In retrospect, it's hard to imagine Todd Thibodeaux's arrival at CompTIA happening during a more volatile period. After being named the IT trade association's CEO in June 2008, Thibodeaux's official start date was Sept. 1 -- just two weeks before Lehman Brothers filed for the largest bankruptcy in U.S. history and triggered the financial crisis. While contending with the worst economic recession in decades, the organization also was faced with an altering technology landscape that was shifting away from PC hardware to new areas such as cloud computing and mobile devices.
There were even more challenges for Thibodeaux, including questions about its relevance with a younger, more dynamic IT workforce. CRN spoke with Thibodeaux earlier this year about CompTIA and the challenges it faces in today's world. Here are excerpts from the conversation.
CRN: You've made many changes in the past five years at CompTIA, including lowering the membership dues. Is it harder today for technology trade associations to justify the kind of high membership costs we've seen in the past?
Thibodeaux: Trade associations always struggle with trying to find the right kind of dues. We've lowered our dues dramatically. If you're a large company today, say a big vendor or distributor, your CompTIA dues are only $5,000. ... So yes, I think it is hard in a sense for associations that don't have large trade shows. Most trade groups that have large international trade shows, whether it's the wireless industry with Infocomm or consumer electronics with CES, usually have a member discount for those shows that more than covers the dues. For example, you have a very high retention rate for companies that exhibit at CES, and the CEA [Consumer Electronics Association] can justify higher dues. There was a time when the Home Appliance Manufacturers Association had microwave oven makers paying $600,000 a year to the organization. But it was so important to the microwave oven business at the time that those manufacturers be a part of AHAM and get their products out that it was worth the money. But for organizations like us, there's no quid pro quo around an event.
Honestly, the biggest change has been for members to not look at CompTIA as a lead-generation organization. That's not what we are. We don't take sponsorship money for our Breakaway event. We don't really recoup anything from that event. We had to change people's mind-sets, and when we made the decision to move away from sponsorships and hosting events, that's when the attitude toward the organization began to change and people began to look at us in a more positive light and less as a lead-generation organization.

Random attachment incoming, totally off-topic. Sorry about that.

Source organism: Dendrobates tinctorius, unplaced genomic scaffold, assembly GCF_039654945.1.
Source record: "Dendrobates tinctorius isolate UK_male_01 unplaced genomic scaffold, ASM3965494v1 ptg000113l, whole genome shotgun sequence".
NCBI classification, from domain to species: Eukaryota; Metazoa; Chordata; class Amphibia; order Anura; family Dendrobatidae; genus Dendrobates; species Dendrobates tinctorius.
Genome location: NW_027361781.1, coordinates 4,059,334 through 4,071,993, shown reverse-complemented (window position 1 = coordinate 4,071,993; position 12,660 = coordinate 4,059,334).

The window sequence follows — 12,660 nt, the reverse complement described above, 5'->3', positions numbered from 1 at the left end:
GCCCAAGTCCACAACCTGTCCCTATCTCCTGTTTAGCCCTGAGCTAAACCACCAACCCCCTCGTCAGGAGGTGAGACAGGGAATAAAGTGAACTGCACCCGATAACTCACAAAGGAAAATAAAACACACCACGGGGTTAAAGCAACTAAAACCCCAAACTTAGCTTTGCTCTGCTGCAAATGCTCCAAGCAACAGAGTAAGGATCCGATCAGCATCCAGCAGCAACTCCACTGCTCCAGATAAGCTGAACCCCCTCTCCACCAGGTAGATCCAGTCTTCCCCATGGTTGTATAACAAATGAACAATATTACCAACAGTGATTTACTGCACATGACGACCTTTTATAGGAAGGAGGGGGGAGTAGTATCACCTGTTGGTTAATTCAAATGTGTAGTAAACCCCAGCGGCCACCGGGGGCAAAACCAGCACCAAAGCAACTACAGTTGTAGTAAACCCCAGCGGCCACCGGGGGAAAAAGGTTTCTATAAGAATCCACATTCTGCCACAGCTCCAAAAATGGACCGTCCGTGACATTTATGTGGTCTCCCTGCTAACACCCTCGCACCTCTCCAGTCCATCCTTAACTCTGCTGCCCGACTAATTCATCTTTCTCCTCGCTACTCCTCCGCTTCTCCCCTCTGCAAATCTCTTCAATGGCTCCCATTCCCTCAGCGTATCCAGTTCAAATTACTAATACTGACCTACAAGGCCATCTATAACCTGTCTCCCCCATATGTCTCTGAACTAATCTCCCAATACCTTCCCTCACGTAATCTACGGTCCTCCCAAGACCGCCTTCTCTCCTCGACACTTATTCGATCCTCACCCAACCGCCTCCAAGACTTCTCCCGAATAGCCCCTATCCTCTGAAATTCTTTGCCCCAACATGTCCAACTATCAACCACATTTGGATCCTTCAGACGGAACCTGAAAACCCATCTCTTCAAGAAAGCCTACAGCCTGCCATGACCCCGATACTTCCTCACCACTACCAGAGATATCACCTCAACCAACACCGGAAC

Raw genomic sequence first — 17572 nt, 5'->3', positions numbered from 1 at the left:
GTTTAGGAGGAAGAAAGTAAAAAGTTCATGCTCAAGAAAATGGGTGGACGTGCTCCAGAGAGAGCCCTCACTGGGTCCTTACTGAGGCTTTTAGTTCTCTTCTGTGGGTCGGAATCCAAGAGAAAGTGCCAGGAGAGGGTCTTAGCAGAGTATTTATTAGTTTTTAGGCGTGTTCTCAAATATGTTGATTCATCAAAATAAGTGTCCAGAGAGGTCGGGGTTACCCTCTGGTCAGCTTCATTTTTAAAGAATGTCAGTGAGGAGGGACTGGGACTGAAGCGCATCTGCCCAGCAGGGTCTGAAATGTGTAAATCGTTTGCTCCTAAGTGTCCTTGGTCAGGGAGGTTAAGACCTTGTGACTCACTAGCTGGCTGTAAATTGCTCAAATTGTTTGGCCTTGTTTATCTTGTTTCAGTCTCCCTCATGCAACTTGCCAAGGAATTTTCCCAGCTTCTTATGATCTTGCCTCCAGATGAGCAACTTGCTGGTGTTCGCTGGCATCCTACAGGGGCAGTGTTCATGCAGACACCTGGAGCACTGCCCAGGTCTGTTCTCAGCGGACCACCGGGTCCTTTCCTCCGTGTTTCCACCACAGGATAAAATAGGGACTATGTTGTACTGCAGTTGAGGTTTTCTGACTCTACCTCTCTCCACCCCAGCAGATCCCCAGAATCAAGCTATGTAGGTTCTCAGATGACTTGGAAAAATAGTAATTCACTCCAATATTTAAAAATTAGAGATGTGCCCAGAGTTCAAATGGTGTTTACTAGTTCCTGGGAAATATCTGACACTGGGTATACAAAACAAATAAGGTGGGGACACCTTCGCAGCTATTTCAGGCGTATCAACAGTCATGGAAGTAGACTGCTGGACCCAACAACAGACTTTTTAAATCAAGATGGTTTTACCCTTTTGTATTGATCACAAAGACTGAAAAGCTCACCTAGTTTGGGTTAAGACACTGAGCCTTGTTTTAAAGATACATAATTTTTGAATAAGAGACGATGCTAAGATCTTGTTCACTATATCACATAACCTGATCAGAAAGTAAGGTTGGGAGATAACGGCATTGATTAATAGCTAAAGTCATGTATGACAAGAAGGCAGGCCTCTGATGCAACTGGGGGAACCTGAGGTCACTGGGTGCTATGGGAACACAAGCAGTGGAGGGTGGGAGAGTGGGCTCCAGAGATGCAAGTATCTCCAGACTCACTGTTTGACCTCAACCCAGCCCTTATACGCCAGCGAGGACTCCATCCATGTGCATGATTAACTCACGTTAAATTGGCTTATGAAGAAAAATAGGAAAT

CRN: So for CompTIA today, the majority of revenue still comes from certification exams?
Thibodeaux: Ninety percent of the money comes from the sales of the tests. We'll typically certify 250,000 people a year worldwide, with 30 percent outside the U.S. It's a volume business, but it's a nice steady stream of revenue.
CRN: How has the industry changed since you first came aboard in mid-2008?
Thibodeaux: The industry has changed a lot over that time. The modern approach to managed services had really only been around in a meaningful way for probably a little more than a year at the time I came in. You had a lot of people wondering what that was all about, and what it meant to their businesses models in terms of recurring revenue models. We got reasonably quick adoption for that model, considering what a sea change it was [compared to the traditional reseller model]. And then bam -- all of the sudden health-care IT comes into play and then on the heels of that, you had cloud computing and mobility hitting the industry. So over the last four years, it's been difficult for companies, especially smaller ones, to understand which way to go. There are so many different options for how they're going to deploy their businesses today. Is cloud different from managed services or is it a subset of that? What does it mean to get into the health-care vertical? Companies are struggling with how to manage mobility fleets, so how to you take advantage of that? While they see tons of opportunities out there, it's unclear which direction they should go.
At the same time, we've had one of the more sluggish periods of economic growth, which has probably impacted people's businesses more than anything else. They want to grow their business and take advantage of new opportunities, but access to capital that they had in the past isn't there. You have lots of new opportunities, mystery around which ones to follow, and then a lack of resources and aggregate demand in the economy to really take advantage of it. Some of the companies that we saw really excel during this period were ones that got into very specific niches as opposed to being a general provider of IT resources -- for example, the people that went strictly telecom or health care or became cloud-only. Very rarely did we see a situation where someone was able to go deeper with their clientele and manage a wider facet of their IT business. I don't want to say it was an all-or-nothing approach during that time, but I'm not sure the industry is seeing as much of the benefits of these new technologies and innovations as we might have seen.
CRN: Is that the biggest challenge then for CompTIA today -- guiding companies that are looking to change their business models?
Thibodeaux: We've reorganized our entire value proposition as an organization around vendor-neutral channel education. ... We did a lot of general channel knowledge stuff when I arrived but over the last two years our education has transitioned more to a 'How do I make this work in my business?' approach. Instead of just educating people about the opportunity, we're giving them concrete steps and plans that, if they follow, their chances for success are, we believe, demonstrably better. We have a lot of content like Fast Facts and Quick Start Guides, which educate people more on the background of a new technology or market with some metrics. We also have 10-week guides that go into further detail, where people can come and take an in-person education course that we deliver at different channel events we offer and then follow that up with a 10-week 'prescription' for making a sea change in their business.